December 13, 2016 By Joseph S. Margai
With technical support from the United Nations Food and Agricultural Organization (FAO), Njala University would start offering 12 modules in Food and Nutrition Security (FNS) and the Right to Food (RTF) at the beginning of the new academic year, January, 2017.
During a validation workshop held last Thursday at the Faculty Building, Makonde campus,Njala University,Dr. Philip John Kanu, FAO’s National Coordinator of Mainstreaming Food and Nutrition Security and the Right to Food Project, said they introduced the project to the University’s curriculum based on the call of the institution that most of their graduates have some gaps in that area.
“Why right to food because we want to address the issue of food and nutrition security using the human rights-based approach- which is to involve everybody within the community. Food and nutrition security is a multi-faceted aspect that involves everybody,” he said.
He noted that FAO has supported the institution since they started developing the modules in 2013.
He said they would not only stop at the validation point because Njala University has a strategic plan to ensure that the curriculum continues.
He disclosed that the teaching of the curriculum would commence during the next academic year, wherein all students reading agriculture in the School of Agriculture, would offer all the modules.
Dr. Kanu said the 12 modules would be offered by students in the Departments of Education, Health, and those in the Social Sciences, adding that it would be a compulsory course for all students in the School of Agriculture.
“We have partnered with the Njala University and an institution in Germany, so that when the project ends, the one in Germany would continue to monitor the implementation of the course. Food and nutrition security is something that we really need in this country,” he said.
Dr. James Koroma, Njala University’s Dean of the School of Agriculture, said stakeholders including heads of the teachers’ training colleges, officials from the Ministry of Agriculture, Forestry and Food Security (MAFFS), Ministry of Education, Science and Technology (MEST), FAO and senior lecturers of Njala University came together to validate the curriculum they developed.
“We brought the officials together because the students we are producing will end up in their institutions. With their contributions, we will be able to know what the job market wants. It’s a first year program for all the students doing Bachelor of Science in Agriculture and it would be taught in all the departments in the School of Agriculture. Also, the School of Natural Resources Management, School of Health, among others, would offer the modules. Out of the eight Schools at Njala University, four would have to offer them,” he said.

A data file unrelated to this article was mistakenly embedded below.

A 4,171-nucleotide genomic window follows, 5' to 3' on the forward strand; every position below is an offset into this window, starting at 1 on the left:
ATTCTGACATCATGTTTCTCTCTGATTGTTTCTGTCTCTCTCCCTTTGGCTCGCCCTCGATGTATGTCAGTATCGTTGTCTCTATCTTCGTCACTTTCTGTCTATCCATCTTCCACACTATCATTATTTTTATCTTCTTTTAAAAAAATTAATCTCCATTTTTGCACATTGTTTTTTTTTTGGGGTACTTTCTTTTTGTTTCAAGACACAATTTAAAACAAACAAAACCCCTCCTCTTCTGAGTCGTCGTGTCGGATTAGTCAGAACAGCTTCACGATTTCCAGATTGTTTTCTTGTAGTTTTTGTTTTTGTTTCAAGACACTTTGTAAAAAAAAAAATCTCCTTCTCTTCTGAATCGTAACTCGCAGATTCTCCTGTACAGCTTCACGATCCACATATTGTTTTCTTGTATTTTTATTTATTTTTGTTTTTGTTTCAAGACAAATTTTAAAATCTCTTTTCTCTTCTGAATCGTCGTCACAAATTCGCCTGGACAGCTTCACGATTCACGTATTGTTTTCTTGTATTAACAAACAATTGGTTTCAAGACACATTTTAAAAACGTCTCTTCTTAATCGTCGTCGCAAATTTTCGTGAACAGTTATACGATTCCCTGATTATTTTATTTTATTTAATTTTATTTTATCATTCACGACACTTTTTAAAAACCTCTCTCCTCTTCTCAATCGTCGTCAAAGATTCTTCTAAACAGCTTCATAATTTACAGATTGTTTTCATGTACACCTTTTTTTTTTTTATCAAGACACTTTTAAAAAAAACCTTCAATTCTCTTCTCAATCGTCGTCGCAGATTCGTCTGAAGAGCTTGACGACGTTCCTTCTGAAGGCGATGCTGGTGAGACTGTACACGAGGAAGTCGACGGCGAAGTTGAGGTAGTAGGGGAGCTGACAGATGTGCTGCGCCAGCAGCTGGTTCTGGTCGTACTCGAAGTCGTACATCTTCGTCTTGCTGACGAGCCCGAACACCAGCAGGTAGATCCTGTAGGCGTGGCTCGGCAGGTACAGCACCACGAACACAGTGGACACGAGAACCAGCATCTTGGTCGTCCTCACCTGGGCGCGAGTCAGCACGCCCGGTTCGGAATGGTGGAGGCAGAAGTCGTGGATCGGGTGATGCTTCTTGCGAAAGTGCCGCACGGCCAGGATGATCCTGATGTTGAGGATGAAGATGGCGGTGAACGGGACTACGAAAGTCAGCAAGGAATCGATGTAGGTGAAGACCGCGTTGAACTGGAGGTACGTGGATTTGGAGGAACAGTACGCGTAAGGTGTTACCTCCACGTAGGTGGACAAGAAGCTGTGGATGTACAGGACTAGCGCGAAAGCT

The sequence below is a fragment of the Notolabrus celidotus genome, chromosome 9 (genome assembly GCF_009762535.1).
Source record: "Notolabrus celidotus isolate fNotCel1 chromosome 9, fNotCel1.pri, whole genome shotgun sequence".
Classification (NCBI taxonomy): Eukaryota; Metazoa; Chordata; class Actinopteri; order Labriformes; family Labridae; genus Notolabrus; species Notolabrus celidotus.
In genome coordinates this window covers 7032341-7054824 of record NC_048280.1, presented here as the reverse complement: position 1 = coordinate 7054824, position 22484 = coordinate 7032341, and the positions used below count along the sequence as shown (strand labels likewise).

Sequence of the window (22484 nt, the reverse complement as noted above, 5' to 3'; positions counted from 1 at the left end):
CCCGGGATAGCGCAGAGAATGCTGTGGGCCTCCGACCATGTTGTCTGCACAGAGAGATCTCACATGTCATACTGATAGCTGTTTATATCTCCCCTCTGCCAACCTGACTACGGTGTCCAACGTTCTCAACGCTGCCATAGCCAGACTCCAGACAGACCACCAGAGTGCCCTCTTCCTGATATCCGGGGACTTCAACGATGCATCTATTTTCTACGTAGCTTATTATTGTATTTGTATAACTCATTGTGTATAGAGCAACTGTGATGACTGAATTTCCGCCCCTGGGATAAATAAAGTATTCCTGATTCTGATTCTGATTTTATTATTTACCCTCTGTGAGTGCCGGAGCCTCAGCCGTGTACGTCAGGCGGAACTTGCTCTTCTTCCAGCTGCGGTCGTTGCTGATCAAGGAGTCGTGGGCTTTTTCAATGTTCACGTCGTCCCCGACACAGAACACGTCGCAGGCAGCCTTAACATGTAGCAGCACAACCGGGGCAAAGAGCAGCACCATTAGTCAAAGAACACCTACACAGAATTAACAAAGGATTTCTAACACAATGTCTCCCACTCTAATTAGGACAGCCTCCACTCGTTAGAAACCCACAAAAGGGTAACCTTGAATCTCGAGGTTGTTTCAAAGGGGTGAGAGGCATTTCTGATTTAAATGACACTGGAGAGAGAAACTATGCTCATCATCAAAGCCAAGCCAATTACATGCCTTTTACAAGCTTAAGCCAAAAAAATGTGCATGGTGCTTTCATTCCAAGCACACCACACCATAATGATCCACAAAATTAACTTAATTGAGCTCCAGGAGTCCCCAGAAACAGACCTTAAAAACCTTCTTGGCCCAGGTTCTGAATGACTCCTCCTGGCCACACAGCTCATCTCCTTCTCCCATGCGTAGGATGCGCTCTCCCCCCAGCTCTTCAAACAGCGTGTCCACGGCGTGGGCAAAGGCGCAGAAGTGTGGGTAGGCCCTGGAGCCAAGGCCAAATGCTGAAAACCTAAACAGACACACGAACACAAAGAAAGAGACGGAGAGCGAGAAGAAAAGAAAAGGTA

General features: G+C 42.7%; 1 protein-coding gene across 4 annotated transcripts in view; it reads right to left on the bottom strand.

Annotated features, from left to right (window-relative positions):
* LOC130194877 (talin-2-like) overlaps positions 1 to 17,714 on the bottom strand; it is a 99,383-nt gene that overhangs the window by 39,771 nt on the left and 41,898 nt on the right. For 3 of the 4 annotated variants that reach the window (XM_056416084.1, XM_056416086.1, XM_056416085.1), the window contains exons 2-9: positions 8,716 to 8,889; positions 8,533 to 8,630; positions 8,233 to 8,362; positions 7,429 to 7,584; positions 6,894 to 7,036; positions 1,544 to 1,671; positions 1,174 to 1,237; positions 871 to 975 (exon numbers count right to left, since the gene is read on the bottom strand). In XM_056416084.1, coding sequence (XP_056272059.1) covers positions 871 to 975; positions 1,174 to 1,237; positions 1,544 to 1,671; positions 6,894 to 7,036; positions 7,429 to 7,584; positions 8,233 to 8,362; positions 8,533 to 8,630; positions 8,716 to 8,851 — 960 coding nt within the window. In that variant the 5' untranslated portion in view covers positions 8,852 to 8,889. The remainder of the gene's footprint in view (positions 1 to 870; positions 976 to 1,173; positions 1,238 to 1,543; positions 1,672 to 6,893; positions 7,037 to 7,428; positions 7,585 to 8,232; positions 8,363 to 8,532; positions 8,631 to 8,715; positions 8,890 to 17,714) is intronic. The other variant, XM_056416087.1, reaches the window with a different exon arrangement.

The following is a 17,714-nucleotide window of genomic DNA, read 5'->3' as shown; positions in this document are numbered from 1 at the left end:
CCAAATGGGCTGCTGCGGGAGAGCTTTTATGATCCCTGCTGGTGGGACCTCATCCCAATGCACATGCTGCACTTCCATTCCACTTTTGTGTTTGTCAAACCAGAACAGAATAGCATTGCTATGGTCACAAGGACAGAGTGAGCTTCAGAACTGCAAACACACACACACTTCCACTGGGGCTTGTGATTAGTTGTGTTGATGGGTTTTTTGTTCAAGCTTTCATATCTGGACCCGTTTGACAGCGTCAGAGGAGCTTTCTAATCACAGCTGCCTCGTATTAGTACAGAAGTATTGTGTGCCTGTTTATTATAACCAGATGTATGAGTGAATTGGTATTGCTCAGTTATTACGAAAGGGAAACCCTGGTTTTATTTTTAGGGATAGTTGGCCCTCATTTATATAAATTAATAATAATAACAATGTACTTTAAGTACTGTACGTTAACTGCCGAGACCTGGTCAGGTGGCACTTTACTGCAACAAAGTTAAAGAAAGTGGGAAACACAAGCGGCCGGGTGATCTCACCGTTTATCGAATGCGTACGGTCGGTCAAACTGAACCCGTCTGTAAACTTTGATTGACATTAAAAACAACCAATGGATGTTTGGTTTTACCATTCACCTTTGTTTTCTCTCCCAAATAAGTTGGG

He disclosed that FAO had supported the training of 25 lecturers at the School of Agriculture on how to handle the 12 modules.
Dr. Koroma said the expected outcome was that they were hoping to produce better students that would be well grounded in the areas of nutrition and various types of foodstuff.
“Some people in Sierra Leone are not aware of the various foods to eat, when they are pregnant, young or old. People should know about nutrition in the lifecycle. There are some sicknesses that affect us because of poor nutrition,” he said.
He disclosed that they have acquired and developed 10 acres of land that would be used to do practical so that students would not only do theory, adding that they already have over 500 students, who would offer course.
Rev. Dr. Edwin Momoh, former Dean of the School of Agriculture, said FAO has been helping them train students in various disciplines, noting that they were expecting students to make a change in the communities, where they would find themselves after they graduate.
He said they were also expecting challenges in the delivering of lectures because the modules were new.
Dr. Tamba Steven Sonda, Director of the Institute of Food Technology, Nutrition and Consumer Studies, said the modules were relevant to the current situation in Sierra Leone because the government was laying more emphasis on achieving food and nutrition security.
He disclosed that they have put a lot of preparations in place to handle them.
“One of the modules that I’m really interested in is the one talking about gender, nutrition and food security. We will not get food and nutrition security on imported items. The commitment in achieving this has to start with the government. The government has to invest in the Institute of Food Technology, Nutrition and Consumer Studies,” he said.
He disclosed that many students have already expressed interest in the course, and that some of the modules include basic concepts on food and nutrition security and the rights to food, nutrition through the life cycle, gender and development, determinants of food and nutrition security-utilization, health and WASH, assessing food and nutrition security, dietary intake, macronutrients, nutrition interventions, strategies and policies, understanding the right to adequate food.